Mayo Co-Lead Counsel in Class Action Against Local Hospital
The Charity Care Act specifically requires hospitals to affirmatively screen all patients at or near the time of admission to the hospital to determine whether they are indigent, and to conduct this affirmation screening before demanding payment for services.
On Tuesday, February 20, 2018, Mack Mayo of The Law Office of Boyd M. Mayo, PLLC in Spokane, Washington, along with Ryan McBride, Joshua Swigart, and Abbas Kazerounian of the Costa Mesa, California-based Kazerouni Law Group, APC, filed a proposed class action in the United States District Court for the Eastern District Court of Washington on behalf of a class of Washington consumers against Providence Holy Family Hospital and others for violation of, among other things, Washington's Charity Care Act.
What is the Charity Care Act?
In 1989, the Washington legislature enacted the Charity Care Act and mandated the provision of charity care by all Washington hospitals. The legislature concluded that this is essential to “moderate health care costs and promote access to health care services.” It found that all hospitals must provide charity care in order to ensure access to health care for low-income residents. “Therefore, the legislature intends that charity care requirements and related enforcement provisions for hospitals be explicitly established.”
The law requires hospitals to provide charity care to indigent patients, who are defined as patients with incomes at or below 200% of the federal poverty level. To achieve this end, it specifically requires hospitals to affirmatively screen all patients at or near the time of admission to the hospital to determine whether they are indigent, and to conduct this affirmation screening before demanding payment for services. The Act further prohibits hospital policies or practices which result in a significant reduction in the proportion of indigent patients served by the hospital.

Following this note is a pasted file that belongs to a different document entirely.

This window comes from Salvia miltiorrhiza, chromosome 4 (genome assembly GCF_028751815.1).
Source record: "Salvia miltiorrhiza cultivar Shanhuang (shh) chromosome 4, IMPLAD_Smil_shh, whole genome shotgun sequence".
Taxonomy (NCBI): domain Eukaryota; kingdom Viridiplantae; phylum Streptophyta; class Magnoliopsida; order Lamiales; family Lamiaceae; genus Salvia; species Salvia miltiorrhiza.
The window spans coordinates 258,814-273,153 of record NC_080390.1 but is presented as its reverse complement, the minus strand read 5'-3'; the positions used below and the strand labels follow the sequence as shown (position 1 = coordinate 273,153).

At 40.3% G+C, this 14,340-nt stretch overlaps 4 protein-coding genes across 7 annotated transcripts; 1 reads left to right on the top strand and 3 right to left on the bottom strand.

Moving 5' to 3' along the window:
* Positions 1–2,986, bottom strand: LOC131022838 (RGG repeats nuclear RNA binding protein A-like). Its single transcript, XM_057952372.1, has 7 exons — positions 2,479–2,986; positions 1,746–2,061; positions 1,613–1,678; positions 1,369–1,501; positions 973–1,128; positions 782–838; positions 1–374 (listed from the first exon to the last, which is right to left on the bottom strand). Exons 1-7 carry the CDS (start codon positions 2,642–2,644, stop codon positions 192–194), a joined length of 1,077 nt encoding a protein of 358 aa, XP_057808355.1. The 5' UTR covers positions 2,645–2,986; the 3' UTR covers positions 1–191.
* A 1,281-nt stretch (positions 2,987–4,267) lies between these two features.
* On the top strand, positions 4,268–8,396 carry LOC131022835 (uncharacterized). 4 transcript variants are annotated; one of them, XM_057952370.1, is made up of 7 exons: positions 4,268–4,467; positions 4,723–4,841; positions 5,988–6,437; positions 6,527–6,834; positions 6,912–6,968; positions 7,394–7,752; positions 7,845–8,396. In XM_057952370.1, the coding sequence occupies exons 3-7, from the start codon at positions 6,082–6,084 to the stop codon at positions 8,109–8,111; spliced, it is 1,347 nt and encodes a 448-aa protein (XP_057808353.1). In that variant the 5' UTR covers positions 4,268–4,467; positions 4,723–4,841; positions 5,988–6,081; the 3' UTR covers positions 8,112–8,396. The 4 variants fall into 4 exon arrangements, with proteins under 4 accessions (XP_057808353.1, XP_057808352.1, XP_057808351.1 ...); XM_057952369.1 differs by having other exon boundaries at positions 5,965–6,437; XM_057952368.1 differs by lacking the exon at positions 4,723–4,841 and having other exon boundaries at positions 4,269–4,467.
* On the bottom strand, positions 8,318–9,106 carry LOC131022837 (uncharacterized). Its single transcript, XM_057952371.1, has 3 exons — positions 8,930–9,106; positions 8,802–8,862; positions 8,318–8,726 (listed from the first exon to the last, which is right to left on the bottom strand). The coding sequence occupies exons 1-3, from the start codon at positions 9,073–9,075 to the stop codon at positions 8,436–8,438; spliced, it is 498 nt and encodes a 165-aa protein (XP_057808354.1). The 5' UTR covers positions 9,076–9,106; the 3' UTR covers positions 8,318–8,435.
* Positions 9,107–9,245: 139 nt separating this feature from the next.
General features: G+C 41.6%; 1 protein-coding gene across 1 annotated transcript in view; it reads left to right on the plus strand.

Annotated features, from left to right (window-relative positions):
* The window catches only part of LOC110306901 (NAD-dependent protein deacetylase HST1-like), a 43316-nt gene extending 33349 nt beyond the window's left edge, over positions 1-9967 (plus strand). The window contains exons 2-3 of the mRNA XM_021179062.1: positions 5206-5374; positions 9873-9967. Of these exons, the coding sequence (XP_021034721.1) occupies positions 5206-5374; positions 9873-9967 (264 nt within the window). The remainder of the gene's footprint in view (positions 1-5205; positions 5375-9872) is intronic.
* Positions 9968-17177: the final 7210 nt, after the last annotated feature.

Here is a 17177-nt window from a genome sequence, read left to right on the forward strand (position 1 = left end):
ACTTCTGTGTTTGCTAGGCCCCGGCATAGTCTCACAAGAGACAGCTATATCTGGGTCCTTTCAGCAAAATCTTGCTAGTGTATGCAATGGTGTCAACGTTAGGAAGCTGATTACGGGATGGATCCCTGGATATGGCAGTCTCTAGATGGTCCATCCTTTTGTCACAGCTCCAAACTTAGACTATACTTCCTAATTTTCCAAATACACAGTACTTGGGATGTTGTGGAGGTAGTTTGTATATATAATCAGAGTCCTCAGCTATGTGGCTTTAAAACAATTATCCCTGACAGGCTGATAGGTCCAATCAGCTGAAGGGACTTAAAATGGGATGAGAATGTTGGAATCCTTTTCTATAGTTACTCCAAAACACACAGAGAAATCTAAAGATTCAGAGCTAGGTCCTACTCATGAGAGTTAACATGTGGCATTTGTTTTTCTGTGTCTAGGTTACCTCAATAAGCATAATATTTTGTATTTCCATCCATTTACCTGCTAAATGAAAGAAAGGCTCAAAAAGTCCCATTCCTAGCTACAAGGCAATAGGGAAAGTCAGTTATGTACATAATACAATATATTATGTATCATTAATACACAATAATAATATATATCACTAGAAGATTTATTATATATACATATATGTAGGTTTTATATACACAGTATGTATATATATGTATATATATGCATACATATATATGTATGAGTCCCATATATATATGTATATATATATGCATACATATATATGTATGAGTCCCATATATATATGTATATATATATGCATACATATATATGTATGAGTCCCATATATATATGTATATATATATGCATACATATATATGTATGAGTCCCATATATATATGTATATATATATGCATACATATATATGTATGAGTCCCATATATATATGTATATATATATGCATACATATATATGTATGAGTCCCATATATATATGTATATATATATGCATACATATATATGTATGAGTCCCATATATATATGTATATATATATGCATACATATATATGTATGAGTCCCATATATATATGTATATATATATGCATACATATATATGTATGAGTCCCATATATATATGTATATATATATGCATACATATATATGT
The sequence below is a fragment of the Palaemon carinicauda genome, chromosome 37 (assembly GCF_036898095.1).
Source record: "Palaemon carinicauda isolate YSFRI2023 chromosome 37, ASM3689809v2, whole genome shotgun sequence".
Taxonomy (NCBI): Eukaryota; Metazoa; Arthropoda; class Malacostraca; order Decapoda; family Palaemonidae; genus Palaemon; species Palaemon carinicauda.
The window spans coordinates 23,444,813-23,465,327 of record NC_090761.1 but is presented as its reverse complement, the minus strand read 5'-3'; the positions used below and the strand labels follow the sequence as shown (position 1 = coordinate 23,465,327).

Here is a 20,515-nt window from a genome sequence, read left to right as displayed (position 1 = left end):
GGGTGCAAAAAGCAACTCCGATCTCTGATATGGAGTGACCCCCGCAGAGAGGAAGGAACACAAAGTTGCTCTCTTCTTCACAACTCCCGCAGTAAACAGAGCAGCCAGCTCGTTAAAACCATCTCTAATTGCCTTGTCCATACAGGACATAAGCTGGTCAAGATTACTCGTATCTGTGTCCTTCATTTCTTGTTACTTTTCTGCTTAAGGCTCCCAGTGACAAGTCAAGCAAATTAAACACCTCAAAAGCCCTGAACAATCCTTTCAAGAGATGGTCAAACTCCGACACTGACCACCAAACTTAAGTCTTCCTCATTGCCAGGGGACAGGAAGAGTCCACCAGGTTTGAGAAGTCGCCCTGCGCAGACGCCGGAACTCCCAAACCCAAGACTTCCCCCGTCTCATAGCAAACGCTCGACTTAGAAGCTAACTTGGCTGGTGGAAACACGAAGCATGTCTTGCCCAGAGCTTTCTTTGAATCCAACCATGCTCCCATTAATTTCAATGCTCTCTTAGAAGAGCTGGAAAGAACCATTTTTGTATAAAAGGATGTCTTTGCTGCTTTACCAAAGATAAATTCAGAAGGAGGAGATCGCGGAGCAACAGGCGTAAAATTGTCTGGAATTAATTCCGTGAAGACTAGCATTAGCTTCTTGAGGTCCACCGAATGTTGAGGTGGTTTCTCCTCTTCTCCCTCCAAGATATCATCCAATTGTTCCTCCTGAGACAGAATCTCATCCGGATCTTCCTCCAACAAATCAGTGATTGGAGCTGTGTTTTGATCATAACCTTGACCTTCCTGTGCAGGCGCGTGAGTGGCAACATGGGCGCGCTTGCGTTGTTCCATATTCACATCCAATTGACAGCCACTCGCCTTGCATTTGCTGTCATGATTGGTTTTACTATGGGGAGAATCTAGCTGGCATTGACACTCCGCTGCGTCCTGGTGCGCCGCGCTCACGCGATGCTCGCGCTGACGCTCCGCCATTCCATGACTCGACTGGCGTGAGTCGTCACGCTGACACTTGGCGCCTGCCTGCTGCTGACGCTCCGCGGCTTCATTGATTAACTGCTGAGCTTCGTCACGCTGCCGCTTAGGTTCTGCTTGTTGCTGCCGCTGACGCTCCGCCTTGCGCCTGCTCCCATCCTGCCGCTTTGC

Who is included in the class action?
The proposed class is defined as: "All individuals (or their guardians or representatives) who within the statute of limitations (a) received emergency care medical treatment from Defendants; (b) uninsured or underinsured by insurance or any other third-party source of payment at the time of treatment; and (c) were subject to collections even though Defendants’ account records show no affirmative screening to determine the patient’s eligibility for charity care."
You can read the full Class Complaint here.
I think this happened to me or I may be a member of the class. What should I do?
If you believe you are a member of the proposed class or this happened to you elsewhere, click here to set up a confidential consultation. We look forward to hearing from you.